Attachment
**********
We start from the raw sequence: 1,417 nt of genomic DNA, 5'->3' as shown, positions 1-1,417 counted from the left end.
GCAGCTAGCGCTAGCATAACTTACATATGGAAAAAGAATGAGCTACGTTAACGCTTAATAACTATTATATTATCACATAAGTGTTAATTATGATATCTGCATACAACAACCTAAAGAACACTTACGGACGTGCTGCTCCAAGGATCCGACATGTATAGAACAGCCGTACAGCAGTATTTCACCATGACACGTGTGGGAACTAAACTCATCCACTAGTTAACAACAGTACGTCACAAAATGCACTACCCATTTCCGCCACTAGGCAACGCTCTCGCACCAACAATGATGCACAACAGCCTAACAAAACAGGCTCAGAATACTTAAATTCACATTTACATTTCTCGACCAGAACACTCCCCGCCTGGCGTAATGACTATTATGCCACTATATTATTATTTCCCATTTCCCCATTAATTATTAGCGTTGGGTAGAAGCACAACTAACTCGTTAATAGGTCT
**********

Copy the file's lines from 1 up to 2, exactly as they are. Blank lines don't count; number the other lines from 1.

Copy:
We start from the raw sequence: 1,417 nt of genomic DNA, 5'->3' as shown, positions 1-1,417 counted from the left end.
GCAGCTAGCGCTAGCATAACTTACATATGGAAAAAGAATGAGCTACGTTAACGCTTAATAACTATTATATTATCACATAAGTGTTAATTATGATATCTGCATACAACAACCTAAAGAACACTTACGGACGTGCTGCTCCAAGGATCCGACATGTATAGAACAGCCGTACAGCAGTATTTCACCATGACACGTGTGGGAACTAAACTCATCCACTAGTTAACAACAGTACGTCACAAAATGCACTACCCATTTCCGCCACTAGGCAACGCTCTCGCACCAACAATGATGCACAACAGCCTAACAAAACAGGCTCAGAATACTTAAATTCACATTTACATTTCTCGACCAGAACACTCCCCGCCTGGCGTAATGACTATTATGCCACTATATTATTATTTCCCATTTCCCCATTAATTATTAGCGTTGGGTAGAAGCACAACTAACTCGTTAATAGGTCT